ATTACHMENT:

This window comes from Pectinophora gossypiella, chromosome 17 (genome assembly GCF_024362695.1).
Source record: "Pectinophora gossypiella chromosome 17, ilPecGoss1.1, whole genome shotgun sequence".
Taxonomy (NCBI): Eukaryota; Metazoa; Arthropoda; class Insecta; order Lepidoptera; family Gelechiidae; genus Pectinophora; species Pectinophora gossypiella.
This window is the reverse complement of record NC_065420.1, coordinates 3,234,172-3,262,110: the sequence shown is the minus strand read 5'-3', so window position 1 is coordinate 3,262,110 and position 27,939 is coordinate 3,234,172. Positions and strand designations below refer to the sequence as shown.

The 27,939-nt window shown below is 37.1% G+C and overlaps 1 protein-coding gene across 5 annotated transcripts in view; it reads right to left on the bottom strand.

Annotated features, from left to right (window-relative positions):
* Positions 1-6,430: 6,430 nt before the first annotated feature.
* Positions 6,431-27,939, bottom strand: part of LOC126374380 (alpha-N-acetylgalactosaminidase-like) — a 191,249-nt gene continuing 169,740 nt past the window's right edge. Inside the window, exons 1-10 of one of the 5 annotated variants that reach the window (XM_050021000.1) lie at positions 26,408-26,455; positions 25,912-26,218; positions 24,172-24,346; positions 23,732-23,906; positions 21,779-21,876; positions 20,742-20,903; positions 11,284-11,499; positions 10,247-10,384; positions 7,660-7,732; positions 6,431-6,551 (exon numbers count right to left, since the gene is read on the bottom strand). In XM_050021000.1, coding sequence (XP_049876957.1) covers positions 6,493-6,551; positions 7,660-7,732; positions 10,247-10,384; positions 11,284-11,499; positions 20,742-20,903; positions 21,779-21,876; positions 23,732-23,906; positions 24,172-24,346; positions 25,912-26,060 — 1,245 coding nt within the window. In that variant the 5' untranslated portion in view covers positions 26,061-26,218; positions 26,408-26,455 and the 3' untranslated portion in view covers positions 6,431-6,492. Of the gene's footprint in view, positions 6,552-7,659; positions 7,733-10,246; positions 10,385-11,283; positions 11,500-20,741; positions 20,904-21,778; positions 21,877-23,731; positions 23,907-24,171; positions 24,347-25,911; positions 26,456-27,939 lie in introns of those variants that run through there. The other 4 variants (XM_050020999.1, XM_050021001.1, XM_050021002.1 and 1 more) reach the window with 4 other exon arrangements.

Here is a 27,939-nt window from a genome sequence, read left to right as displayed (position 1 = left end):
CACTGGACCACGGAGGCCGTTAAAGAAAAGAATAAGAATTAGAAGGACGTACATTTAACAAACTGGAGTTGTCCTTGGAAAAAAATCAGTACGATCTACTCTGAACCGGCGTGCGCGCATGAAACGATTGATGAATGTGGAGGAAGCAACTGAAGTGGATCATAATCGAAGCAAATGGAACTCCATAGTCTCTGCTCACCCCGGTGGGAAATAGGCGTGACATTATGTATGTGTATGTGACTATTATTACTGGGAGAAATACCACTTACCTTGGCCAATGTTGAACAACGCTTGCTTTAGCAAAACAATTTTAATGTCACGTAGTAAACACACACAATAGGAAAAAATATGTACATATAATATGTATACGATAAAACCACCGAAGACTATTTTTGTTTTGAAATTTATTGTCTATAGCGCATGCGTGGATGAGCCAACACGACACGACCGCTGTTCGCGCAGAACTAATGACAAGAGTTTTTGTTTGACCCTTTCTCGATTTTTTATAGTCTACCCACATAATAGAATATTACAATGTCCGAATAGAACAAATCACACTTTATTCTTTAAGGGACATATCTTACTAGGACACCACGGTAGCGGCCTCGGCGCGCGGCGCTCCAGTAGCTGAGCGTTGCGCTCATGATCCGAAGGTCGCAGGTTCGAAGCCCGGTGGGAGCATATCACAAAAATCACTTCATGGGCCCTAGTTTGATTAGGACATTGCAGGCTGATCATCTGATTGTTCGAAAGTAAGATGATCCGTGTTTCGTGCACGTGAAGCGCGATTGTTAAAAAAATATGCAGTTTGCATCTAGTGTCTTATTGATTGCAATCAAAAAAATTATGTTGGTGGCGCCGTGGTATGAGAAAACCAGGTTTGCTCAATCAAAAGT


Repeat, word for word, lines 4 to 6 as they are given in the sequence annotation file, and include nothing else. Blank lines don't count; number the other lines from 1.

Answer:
This window is the reverse complement of record NC_065420.1, coordinates 3,234,172-3,262,110: the sequence shown is the minus strand read 5'-3', so window position 1 is coordinate 3,262,110 and position 27,939 is coordinate 3,234,172. Positions and strand designations below refer to the sequence as shown.

The 27,939-nt window shown below is 37.1% G+C and overlaps 1 protein-coding gene across 5 annotated transcripts in view; it reads right to left on the bottom strand.

Annotated features, from left to right (window-relative positions):